Often though, the sound masking curve is specified by an acoustical consultant or a third-party expert. This way, the sound masking system manufacturer’s own bias is left out of the equation. This also helps ensure a certain degree of transparency in the decision-making process, while keeping primitive, obsolete sound masking technologies away from consideration. Indeed, science should always speak louder than marketing. As acousticians ourselves, we trust studies, not hypes.
And sound masking is a widely studied topic. So much in fact that it’d take one hell of a cheeky sales rep to try and fit the slightest white lie in there. For instance, the National Research Council of Canada (NRC) has conducted intensive studies and presented the ideal sound masking curve based on architectural and human factors that just can’t be ignored.
Anyway, whichever sound masking curve you ultimately choose to trust, making sure that what comes out of the sound masking loudspeakers above your head is gentle, subtle, pleasant, and, more importantly, effective at masking off human speech, is all about fine tuning that curve. It’s all about adapting that sound masking curve to the existing background noise levels and acoustical response of individual zones within the office. And we accomplish this by carefully adding and withdrawing sound at just the relevant frequencies, in just the right amount.
As a result, we obtain a smooth, perfectly tailored sound spectrum whose signal effectively drowns out critical frequencies of human speech – because conversations among colleagues remains the greatest source of distraction and confidentiality issues in most open office settings – all without adding unnecessary noise at higher frequencies. And since the sound masking signal continuously takes into account the existing ambient noise level in the room, it’s never too loud nor too quiet, regardless of the activity level underway.
Are you into fine arts? The right sound masking curve is a work of art.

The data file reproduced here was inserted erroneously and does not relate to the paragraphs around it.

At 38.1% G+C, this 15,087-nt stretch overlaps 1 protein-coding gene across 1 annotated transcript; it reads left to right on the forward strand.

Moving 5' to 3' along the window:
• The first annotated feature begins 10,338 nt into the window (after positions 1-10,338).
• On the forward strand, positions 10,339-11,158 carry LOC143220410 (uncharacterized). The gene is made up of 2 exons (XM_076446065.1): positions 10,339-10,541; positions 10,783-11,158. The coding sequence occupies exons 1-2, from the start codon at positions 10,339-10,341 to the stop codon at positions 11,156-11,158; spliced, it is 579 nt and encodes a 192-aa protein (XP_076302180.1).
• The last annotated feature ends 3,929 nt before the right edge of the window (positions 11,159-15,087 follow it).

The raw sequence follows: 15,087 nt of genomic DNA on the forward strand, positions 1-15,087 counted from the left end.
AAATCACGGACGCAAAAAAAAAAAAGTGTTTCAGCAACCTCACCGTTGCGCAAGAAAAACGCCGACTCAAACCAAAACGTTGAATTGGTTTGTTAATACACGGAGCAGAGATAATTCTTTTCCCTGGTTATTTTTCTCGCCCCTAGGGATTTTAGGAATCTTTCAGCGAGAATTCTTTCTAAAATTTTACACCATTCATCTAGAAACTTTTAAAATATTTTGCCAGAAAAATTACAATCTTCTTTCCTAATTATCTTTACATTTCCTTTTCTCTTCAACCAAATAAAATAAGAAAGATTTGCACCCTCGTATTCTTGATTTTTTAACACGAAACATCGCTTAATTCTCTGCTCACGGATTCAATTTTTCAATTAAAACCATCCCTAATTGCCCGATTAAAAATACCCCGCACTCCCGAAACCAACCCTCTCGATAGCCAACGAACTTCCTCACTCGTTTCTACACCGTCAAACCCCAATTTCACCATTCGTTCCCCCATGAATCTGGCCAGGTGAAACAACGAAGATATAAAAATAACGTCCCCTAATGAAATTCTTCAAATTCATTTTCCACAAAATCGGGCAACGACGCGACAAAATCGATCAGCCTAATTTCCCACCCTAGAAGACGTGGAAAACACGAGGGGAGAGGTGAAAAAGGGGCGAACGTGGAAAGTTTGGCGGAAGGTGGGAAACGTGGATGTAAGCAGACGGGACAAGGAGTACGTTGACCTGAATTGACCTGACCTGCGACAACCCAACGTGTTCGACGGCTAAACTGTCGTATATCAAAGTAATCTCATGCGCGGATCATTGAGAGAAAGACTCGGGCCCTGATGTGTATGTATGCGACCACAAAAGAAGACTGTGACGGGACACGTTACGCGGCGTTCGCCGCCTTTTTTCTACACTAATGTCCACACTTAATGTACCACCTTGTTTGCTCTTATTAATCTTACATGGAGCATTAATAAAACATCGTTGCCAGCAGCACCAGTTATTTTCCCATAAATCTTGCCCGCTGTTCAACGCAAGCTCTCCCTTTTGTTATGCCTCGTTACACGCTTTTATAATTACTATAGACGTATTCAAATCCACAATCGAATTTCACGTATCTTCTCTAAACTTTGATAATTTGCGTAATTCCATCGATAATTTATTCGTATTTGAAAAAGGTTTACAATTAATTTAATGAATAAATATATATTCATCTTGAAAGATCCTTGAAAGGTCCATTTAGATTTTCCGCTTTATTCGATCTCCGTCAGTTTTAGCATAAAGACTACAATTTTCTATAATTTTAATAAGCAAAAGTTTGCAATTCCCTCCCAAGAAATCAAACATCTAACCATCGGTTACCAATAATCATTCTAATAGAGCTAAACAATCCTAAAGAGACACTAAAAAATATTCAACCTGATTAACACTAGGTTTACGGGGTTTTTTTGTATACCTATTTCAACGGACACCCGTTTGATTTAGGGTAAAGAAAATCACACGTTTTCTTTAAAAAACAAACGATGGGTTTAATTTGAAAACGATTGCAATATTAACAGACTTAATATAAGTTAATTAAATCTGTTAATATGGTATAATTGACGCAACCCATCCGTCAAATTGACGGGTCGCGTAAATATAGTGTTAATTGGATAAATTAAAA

Sound Masking Is a System, Not a Single Machine
The right sound masking signal actually makes your office feel calmer and quieter. What’s more, unlike the sound emitted by white and pink noise machines, sound masking is unlocalizable and unnoticeable. It’s just there, floating seamlessly above your head, helping you feel better at work. Part of this is because a sound masking system is everything but a single machine that outputs noise from one single location (e.g. your white noise machine sitting on your bedsite table).
Indeed, a sound masking system consists of many specially designed loudspeakers, coming in various shapes and sizes based on the office ceiling design, and strategically dispatched in small groups covering select distinct office zones. Now regardless of how many distinct zones there are, the entire sound masking system and its individual groups of speakers, most of which are hidden in the ceiling plenum space by the way, can be controlled from one single management interface. Convenient ain’t it?
Because just imagine how much of a pain in the butt it’d be to walk around a large office space, with dozens of independent speaker zones, and try to get each group, each loudspeaker to output a sound masking signal that’s just right for this one specific spot… Even us passionate acousticians wouldn’t have much patience for that! But of course, we gladly do it since, well, hey! it’s part of our job to fine tune your sound masking system, each individual group of speakers, so as to ensure that it becomes a true set-and-forget system for you. In fact, all you need to remember about your sound masking system is that it consists of many distinct groups of loudspeakers, each of which carefully tuned to output a masking signal that’s perfectly tailored to the select office zone it covers, and, perhaps the most important, coolest part: the whole thing is networked.